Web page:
Spray Deposition Technique for Utilizing Förster Energy Transfer in Bulk Heterojunction Organic Solar Cells: Role of Applied Voltage
TAUHEED MOHAMMAD a, Viresh Dutta a, Mahesh Kumar b, Suresh Chand b
a Photovoltaic Laboratory, Centre for Energy Studies, Indian Institute of Technology Delhi New Delhi-110016, India
b Ultrafast Optoelectronics and Terahertz Photonics Lab, CSIR-National Physical Laboratory New Delhi 110012, India
Proceedings of International Conference on Hybrid and Organic Photovoltaics (HOPV19)
Roma, Italy, 2019 May 12th - 15th
Organizers: Prashant Kamat, Filippo De Angelis and Aldo Di Carlo
Publication date: 11th February 2019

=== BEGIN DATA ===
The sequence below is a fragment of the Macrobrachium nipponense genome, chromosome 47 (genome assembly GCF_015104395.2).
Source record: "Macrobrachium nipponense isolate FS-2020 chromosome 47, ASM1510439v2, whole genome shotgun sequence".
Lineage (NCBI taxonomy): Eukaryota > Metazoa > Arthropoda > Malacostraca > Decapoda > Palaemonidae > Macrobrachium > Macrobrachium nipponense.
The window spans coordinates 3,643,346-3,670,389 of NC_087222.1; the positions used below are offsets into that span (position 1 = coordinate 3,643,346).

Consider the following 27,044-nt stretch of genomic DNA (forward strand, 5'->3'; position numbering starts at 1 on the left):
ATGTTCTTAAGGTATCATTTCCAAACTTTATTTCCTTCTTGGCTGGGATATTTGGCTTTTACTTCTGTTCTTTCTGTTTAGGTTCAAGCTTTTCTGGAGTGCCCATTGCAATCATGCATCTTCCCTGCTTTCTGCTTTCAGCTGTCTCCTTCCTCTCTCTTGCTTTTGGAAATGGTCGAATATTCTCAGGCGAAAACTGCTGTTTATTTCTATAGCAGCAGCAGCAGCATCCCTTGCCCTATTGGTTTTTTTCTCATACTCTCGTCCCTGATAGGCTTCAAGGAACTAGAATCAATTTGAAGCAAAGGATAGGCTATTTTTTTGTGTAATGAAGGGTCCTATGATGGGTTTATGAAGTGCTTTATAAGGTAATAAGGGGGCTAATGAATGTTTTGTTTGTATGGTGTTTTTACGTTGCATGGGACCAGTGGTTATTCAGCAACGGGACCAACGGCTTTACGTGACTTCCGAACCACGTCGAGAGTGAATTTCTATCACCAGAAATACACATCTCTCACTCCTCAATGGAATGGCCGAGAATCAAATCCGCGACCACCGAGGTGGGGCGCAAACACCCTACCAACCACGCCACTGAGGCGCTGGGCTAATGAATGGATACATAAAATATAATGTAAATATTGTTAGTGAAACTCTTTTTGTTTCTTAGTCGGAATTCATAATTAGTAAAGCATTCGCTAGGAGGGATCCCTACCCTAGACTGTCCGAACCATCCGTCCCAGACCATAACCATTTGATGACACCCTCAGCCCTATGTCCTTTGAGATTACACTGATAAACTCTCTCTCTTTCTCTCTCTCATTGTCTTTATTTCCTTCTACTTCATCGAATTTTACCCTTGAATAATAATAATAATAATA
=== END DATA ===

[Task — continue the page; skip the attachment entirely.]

In   recent   years,   organic   solar   cells   (OSCs)   have   attracted   much attention due to their potentially low-cost of fabrication, flexibility, solution processability and roll to roll production. The use of ternary structure-active layer, which is fabricated by blending a second donor or acceptor into a binary blend, is emerging as a promising strategy to broaden the absorption bandwidth of the photoactive layer for increasing the power conversion efficiency (PCE) since they contain the major merits of both single bulk heterojunction (BHJ) solar cells and tandem solar cells. In the ternary system the low-bandgap polymer serves as a sensitizer, energy transfers from a wide-bandgap polymer to a low bandgap polymer and the polymers work separately. To enhance the PCE of OSCs, absorption spectral range should be increased while preserving efficient exciton harvesting. Forster resonance energy transfer (FRET) has been identified as an important process in exciton harvesting, transport and dissociation. The spectral absorption range can be broadened by utilizing suitable sensitizers that efficiently transfer absorbed energy to the photoactive materials. Here, we prepared thin films from ternary blend of PCE-10, PCDTBT with the acceptor PC71BM in chlorobenzene by using novel one-step spray coating method. Spray deposition technique is a versatile coating strategy that can be used to deposit utilitarian films of different materials over large areas at speed. The coupling of an electric field with fluid motion plays significant role in aerosol generation for thin film coating. Net charge present on the droplet surface causes Coulombic repulsion reduces the binding force due to surface tension that holds the droplet together. The unstable condition, when the surface charge density is sufficiently high, the electrostatic force overcomes surface tension and the droplet disrupts, termed Coulombic fission. Droplets charge densities increases as the applied voltage at the nozzle is increased which decreases the droplet size since droplets rupture by electrical repulsion forces and hence rate of atomization increases. The application of applied voltage provides a means for generating ultrafine droplets of uniform size without the need for a very small orifice and high pressure which is indispensable for suitable spray deposited thin film fabrication. Absorption, photoluminescence, femtosecond transient absorption spectra with time resolved decay traces and Kinetics traces were recorded to elucidate the role of applied DC voltages during the deposition of these films.

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